Friday, 21 July 2017

Construction in the Australian Economy

The Economic Role of Australian Building and Construction



This profile of the economic role Australian construction focuses on the industry’s contribution to output and employment, and is based on two publications from the Australian Bureau of Statistics. The first is the National Accounts data on gross domestic product (GDP), which provide the macroeconomic context of the industry. GDP includes construction as part of private gross fixed capital expenditure and is divided into dwellings, building and engineering construction. The second is Australian Industry, which provides data on the internal structure and performance of the industry, which have undergone significant change over the last decade[i].

In Australia in 2016 the construction industry accounted for 9.6 per cent of gross domestic product and 9.2 per cent of employment. Construction’s share of industry output was 6 per cent in 2000, and the fifty percent increase in GDP share was driven by the engineering work for the mining and gas projects commenced during Australia’s mining boom, which is usually divided into two phases, with mining boom 1 from 2001-2008 and mining boom 2 between 2010-2014. 

Table 1. Construction in the National Economy 2016


Per cent of total
Value

Per cent of total
Value
Gross domestic product, bn
9.6
50.491
Employment, ‘000
9.2
1,110
Dwellings, $bn
5.7
25.283
Building, ‘000
2.6
317.4
Building, $bn
2.6
11.359
Engineering,’000
0.6
76.1
Engineering, $bn
1.3
13.849
Cnst services, ‘000
6.0
711.1
  Sources: National Accounts: Chain Volume Measures, ABS 5206; Labour Force, ABS 6291.

Figure 1. Industry Contributions to GDP 2015-16


 Source: National Accounts ABS 5206. Industry shares of Gross Value Added.


Changes in the level of construction are closely linked to changes in GDP, however the volatility of construction is much greater, as shown in Figure 2. When construction output is rising GDP is typically increasing, and tends to peak around the same time. In periods when construction is contracting, GDP grows slowly. While the residential and commercial building cycles get the most attention, in Australia it is the Engineering sector that has the greatest volatility, driven in part by the size of major projects, in Figure 3.


Figure 2. Construction Industry and GDP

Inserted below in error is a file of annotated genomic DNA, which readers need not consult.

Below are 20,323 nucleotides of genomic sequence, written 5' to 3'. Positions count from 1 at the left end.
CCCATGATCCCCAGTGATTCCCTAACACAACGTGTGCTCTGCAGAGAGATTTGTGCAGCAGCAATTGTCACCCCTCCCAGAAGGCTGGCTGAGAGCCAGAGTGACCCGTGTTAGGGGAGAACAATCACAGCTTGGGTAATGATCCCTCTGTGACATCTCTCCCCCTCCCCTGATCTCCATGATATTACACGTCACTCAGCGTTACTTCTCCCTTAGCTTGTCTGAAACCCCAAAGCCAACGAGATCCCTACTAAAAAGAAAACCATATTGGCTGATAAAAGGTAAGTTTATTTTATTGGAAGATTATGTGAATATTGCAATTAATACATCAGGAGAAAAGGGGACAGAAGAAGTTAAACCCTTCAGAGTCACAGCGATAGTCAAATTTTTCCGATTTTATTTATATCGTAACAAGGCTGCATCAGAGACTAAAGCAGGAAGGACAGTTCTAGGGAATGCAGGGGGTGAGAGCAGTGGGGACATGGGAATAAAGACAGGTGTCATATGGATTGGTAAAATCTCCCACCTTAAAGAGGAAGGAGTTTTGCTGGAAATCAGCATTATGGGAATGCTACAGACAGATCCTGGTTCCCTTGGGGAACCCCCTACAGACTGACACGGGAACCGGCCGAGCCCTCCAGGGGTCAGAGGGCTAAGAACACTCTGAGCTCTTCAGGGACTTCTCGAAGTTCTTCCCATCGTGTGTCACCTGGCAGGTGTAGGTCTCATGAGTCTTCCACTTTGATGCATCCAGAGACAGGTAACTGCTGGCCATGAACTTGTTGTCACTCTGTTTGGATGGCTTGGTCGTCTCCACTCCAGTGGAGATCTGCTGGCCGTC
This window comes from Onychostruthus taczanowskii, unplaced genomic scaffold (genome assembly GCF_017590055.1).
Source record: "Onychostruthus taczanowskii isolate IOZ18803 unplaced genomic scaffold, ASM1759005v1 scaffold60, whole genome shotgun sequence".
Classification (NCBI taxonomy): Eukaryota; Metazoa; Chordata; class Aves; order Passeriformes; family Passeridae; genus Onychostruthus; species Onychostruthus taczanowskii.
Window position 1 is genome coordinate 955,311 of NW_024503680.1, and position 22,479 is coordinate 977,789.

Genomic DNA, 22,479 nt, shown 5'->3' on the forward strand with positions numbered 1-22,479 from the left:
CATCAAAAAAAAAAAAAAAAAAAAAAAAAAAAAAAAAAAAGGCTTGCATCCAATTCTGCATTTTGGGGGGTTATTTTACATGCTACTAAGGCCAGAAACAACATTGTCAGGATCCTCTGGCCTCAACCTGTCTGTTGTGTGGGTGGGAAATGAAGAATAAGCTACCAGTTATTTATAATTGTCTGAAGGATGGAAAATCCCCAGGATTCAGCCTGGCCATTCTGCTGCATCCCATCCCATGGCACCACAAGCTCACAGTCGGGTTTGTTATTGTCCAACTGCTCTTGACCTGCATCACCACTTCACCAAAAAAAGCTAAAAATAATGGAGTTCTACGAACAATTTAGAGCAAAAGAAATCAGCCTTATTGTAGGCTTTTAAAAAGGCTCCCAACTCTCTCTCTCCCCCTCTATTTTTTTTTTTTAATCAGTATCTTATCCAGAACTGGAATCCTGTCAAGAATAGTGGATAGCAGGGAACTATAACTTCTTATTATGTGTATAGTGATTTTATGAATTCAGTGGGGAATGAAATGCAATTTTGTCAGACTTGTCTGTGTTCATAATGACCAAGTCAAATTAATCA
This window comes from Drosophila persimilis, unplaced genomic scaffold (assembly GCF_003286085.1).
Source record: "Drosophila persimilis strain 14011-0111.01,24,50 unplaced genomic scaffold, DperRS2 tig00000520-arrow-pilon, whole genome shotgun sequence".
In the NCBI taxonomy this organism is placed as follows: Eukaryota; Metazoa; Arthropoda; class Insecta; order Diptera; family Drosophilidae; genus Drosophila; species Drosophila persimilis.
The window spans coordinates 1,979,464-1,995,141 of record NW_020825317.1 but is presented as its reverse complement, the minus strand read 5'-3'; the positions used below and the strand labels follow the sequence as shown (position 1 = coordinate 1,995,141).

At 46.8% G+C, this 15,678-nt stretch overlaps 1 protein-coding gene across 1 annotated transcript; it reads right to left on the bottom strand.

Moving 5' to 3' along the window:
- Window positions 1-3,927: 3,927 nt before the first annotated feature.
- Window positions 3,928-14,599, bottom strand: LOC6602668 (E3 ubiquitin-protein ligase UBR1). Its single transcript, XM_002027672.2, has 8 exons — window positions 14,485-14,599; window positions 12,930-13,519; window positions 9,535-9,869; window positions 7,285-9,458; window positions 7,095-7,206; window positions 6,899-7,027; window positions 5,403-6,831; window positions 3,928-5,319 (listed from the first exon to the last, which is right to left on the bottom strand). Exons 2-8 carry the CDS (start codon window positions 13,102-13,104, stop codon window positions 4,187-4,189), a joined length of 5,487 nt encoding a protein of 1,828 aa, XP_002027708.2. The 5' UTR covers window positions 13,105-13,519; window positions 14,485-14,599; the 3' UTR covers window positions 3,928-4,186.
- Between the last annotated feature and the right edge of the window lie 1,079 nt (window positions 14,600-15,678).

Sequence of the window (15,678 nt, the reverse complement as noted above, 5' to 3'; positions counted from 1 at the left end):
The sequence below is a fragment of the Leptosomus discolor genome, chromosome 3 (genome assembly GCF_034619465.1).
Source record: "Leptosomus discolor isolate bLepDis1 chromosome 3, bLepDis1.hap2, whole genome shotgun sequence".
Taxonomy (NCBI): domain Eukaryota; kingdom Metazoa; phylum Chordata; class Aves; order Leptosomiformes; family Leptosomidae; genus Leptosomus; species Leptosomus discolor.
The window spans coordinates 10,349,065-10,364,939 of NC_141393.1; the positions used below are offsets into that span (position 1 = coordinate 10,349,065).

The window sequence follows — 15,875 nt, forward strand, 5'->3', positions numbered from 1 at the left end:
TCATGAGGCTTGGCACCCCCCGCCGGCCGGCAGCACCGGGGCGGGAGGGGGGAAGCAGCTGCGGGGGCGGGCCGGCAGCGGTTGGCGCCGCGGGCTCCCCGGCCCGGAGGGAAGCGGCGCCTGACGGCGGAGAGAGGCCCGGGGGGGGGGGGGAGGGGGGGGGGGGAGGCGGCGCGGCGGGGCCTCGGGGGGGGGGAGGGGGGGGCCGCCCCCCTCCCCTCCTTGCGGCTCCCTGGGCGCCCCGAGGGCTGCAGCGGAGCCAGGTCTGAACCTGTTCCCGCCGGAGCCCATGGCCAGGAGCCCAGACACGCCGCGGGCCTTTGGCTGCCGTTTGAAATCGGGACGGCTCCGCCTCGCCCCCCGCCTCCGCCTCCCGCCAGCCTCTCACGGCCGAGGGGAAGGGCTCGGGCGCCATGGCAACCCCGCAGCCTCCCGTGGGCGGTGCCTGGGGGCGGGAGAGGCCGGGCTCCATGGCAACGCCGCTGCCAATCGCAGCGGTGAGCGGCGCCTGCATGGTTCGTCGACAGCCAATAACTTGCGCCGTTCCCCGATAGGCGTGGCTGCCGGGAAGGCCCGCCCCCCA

Source: National Accounts ABS 5206. Private gross fixed capital investment



Figure 3. Construction Divisions and GDP

  
Source: National Accounts ABS 5206. Private gross fixed capital investment


 For the Australian construction industry, the most widely used data is the value of work done, shown in Figure 4, with the level of activity in residential building, non-residential building and engineering construction. The major phenomena of the last decade was the increase in engineering work during mining boom 1 from 2001-2008 to a historically high level, followed by a rapid rise and fall during mining boom 2 between 2010-2014. 

Figure 4. Construction 
  
Source: Construction Activity: Chain Volume Measures ABS 8782.


With the end of mining boom, the role of the building sector of the industry in the macroeconomic transition has been important as the contribution from engineering declined. This transition from the resource investment driven economy, when business investment peaked at an all-time high of 18 per cent of GDP, has required growth in residential building to support employment and output. That is currently being tested as the residential building cycle appears to have peaked. There were significant compositional and structural changes in construction during the mining boom, discussed in the next post.






[i] Beyond the regular detailed output and activity statistics from the ABS there are few data sources. An infrequent Construction Industry Survey is published (ABS 8772, last two in 2011 and 2003).

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